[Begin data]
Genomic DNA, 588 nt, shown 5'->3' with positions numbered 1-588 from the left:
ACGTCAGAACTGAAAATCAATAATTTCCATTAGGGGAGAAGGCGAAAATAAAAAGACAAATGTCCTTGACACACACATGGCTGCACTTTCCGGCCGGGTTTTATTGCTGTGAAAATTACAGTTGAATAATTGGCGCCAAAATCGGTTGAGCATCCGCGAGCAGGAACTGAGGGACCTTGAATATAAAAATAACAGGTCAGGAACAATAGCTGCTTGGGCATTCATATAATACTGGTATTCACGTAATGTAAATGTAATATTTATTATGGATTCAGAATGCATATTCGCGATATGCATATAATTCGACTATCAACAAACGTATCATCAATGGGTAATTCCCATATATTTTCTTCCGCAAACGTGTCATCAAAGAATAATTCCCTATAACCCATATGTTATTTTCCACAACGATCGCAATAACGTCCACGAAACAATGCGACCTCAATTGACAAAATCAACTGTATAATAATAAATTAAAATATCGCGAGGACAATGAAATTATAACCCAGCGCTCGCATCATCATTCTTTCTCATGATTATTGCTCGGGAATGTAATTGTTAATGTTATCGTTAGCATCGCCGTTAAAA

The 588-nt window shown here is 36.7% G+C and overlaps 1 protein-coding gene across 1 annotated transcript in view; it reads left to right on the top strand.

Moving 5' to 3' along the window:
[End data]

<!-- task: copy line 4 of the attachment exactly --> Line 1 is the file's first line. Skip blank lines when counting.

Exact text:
Moving 5' to 3' along the window: